One of the limitations of this study is the variability of the quality of the included studies. We included both randomized and non-randomized studies. Besides, we were not able to fully evaluate types of rectal resections performed. In 8 studies the authors reported them as TME, whereas in 4 it was low anterior resection (LAR) and in one study both TME and partial total mesorectal excision (PME) in cases of cancer of the upper rectum. However, taking into consideration the relatively recent date of publication we may assume that all cases of LAR were performed according to TME standards at the same time. The majority of trials were clinical control studies, only 4 were RCTs. Comparative studies have a potential risk of selection bias – a surgeon could decide to create a defunctioning stoma in the case of patients with a higher risk for AL. Another cause of bias may be the difference in the height of the anastomosis, that is the length between the anal verge and anastomosis. It is not reported by all authors. It seems, however, that lower anastomosis is associated with a greater risk of anastomotic leakage [9, 11]. The included studies differed in the percentage of neoadjuvant treatment as mentioned above. In addition, the large heterogeneity of the included studies restrains us from drawing strong conclusions in some results. Despite numerous studies on the subject, it appears that further well-designed randomized studies separately with or without neoadjuvant treatment are needed to better define the group of patients that would need a defunctioning ileostomy and perhaps establishing a standard for its selective use. Additionally the results should be considered with caution since evaluation of funnel plot revealed publication bias.

This meta-analysis shows on the large population that a defunctioning ileostomy may decrease the anastomotic leakage rate, additionally significantly reducing the risk of reoperation but it may also increase the overall complication rate. Creating or no protective stoma has no effect on mortality, the length of hospital stay and readmission rate.


Study selection

A search was conducted by two researchers (NG, MW) in October 2017, using the Medline (through Ovid and PubMed), Embase and Cochrane databases to identify all eligible studies with language restricted to English. The search terms used were “ileostomy”, “stomy”, “cancer”, “adenocarcinoma”, “tumor”, “malignancy”, “neoplasm”, “defunctioning”, “diverting”, “protective”, “loop”, “rectal” and their abbreviations with the addition of Boolean operators “AND” and “OR”. References of all retrieved articles were checked for potentially eligible articles.

Data extraction

Four researchers (NG, MW, MM, JW) identified and selected citations from the search independently. Each citation was assessed by at least two researchers. In the event of uncertainties relating to inclusion, a third reviewer was consulted (MP) until consensus was reached. Extraction of data from every selected article was conducted by at least two researchers. Basic information regarding the included studies were first author, year of publication, study design, number of patients in each group and type of operation (laparoscopic/open).

Inclusion and exclusion criteria

The inclusion criteria were as follows: (1) studies comparing patients with vs. without a defunctioning ileostomy in rectal resection (2) data on anastomotic leakage in both groups, (3) paper in English.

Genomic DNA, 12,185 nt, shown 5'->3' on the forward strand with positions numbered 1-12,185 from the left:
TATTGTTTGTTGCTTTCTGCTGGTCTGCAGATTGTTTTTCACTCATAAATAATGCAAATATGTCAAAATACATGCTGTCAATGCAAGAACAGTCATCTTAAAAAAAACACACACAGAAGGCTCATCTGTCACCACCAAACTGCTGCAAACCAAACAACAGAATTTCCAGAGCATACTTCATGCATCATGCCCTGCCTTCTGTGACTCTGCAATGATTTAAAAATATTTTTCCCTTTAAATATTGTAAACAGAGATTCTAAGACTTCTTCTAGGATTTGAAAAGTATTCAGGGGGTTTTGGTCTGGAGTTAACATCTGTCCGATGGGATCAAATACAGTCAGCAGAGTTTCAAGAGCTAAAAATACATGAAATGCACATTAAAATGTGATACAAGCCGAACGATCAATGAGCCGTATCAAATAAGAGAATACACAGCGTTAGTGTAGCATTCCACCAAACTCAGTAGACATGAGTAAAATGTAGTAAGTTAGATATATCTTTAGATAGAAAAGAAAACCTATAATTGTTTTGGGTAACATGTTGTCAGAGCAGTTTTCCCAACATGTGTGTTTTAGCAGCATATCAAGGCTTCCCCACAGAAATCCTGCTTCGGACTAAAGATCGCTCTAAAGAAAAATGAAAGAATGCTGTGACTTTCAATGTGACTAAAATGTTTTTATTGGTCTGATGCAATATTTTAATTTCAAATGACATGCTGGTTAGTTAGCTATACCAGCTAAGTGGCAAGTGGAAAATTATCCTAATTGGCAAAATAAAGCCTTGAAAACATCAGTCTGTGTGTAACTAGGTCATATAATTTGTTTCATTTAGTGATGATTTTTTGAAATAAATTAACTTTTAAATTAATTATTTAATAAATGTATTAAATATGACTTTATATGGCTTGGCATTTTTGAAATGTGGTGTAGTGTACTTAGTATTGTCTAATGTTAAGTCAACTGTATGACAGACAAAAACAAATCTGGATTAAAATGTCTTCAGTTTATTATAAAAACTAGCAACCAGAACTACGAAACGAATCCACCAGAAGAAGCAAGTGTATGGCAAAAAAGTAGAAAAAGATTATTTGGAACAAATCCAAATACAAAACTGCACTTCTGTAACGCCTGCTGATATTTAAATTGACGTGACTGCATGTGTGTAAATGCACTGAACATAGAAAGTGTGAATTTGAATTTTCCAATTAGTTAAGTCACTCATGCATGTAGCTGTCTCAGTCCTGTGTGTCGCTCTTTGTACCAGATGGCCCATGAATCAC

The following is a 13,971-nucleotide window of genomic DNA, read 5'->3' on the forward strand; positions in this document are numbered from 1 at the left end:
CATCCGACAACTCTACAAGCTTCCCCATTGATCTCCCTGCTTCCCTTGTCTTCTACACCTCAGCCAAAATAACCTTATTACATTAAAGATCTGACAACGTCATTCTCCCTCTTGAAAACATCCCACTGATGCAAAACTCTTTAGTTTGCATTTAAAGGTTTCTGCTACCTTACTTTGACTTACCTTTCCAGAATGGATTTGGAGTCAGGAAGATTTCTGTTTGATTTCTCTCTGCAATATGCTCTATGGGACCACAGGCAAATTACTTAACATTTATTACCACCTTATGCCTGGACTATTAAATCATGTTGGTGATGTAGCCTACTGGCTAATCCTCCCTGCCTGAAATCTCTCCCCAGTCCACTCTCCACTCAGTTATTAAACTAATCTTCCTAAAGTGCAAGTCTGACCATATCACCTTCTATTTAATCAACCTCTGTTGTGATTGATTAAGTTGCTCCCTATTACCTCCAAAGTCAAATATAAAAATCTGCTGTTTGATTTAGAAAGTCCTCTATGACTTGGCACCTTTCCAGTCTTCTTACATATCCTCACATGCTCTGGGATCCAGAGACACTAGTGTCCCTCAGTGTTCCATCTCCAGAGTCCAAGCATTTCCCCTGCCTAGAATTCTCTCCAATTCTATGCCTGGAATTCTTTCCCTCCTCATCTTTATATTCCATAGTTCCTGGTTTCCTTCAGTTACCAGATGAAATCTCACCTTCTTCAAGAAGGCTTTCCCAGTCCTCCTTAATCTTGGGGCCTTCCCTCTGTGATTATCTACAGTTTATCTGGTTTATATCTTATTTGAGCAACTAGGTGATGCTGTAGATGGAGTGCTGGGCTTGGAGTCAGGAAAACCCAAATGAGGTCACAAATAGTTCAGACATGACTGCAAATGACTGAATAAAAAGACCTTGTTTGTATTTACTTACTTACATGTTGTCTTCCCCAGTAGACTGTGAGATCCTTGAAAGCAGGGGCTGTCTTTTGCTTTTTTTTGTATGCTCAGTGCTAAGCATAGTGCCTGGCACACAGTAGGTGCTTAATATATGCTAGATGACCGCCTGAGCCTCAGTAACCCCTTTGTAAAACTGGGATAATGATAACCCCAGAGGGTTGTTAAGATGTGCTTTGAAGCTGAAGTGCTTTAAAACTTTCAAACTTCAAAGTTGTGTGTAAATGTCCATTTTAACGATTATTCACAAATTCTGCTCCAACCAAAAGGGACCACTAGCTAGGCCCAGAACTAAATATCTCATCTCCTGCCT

Studies were excluded when: (1) full extraction was not possible (2) review or meta-analysis (3) decompression techniques other than ileostomy, (4) single group studies.

In the case of studies comprising the same patient cohort, only the most recent or complete study was included (Table 1).

Outcomes of interest

The primary outcome of interest was the anastomotic leakage rate. Secondary outcomes involved short-term outcomes: complication rate, mortality, reoperation rate, length of hospital stay and 30-day readmission.

Statistical analysis

Analysis was performed using RevMan 5.3 (freeware from the Cochrane Collaboration). Statistical heterogeneity and inconsistency were measured using Cochran’s Q tests and I2, respectively. Qualitative outcomes from individual studies were analyzed to assess individual and pooled risk ratios (RR) with pertinent 95% confidence intervals (CI) favoring surgery with a protective ileostomy over surgery without it. When the study included medians and interquartile ranges, we calculated the mean ± SD using a method proposed by Hozo et al. [59]. Weighted mean differences (WMD) with 95% CI were presented for quantitative variables using the inverse variance random-effects method. Statistical significance was observed with two-tailed 0.05 level for hypothesis and with 0.10 for heterogeneity testing, while unadjusted p-values were reported accordingly. Clinical application of significant results acquired with random-effects data pooling was evaluated using prediction intervals according to Riley et al. [60].

Non-randomized studies were evaluated with the Newcastle–Ottawa Scale (NOS), which consists of three factors: patient selection, comparability of the study groups and assessment of outcomes. A score of 0 to 9 was assigned to each study and studies achieving a score of 6 or greater were considered high quality. Randomized studies were assessed with the Jadad scale. This study was performed according to the Preferred Reporting Items for Systematic reviews (PRISMA) guidelines and MOOSE consensus statement [61, 62].

Author contributions

Magdalena Pisarska – study conception, extraction supervisor, screening and data extraction, data synthesis and interpretation, manuscript preparation, final revision of the manuscript.

Natalia Gajewska - screening and data extraction, data synthesis and interpretation, figure and table preparation, manuscript preparation.

Piotr Małczak – screening supervisor, extraction supervisor, language correction.

Michał Wysocki – extraction supervisor, data synthesis, figure and table preparation.

Jan Witowski - screening and data extraction.

Grzegorz Torbicz - screening and data extraction.

Piotr Major - screening and data extraction.

Magdalena Mizera – screening and data extraction.

Marcin Dembiński – manuscript preparation, screening and data extraction.

Marcin Migaczewski – manuscript preparation, screening and data extraction.

Andrzej Budzyński – final revision of the manuscript.

Michał Pędziwiatr - study conception, final revision of the manuscript.


No funding.


The Authors declare no conflicts of interest.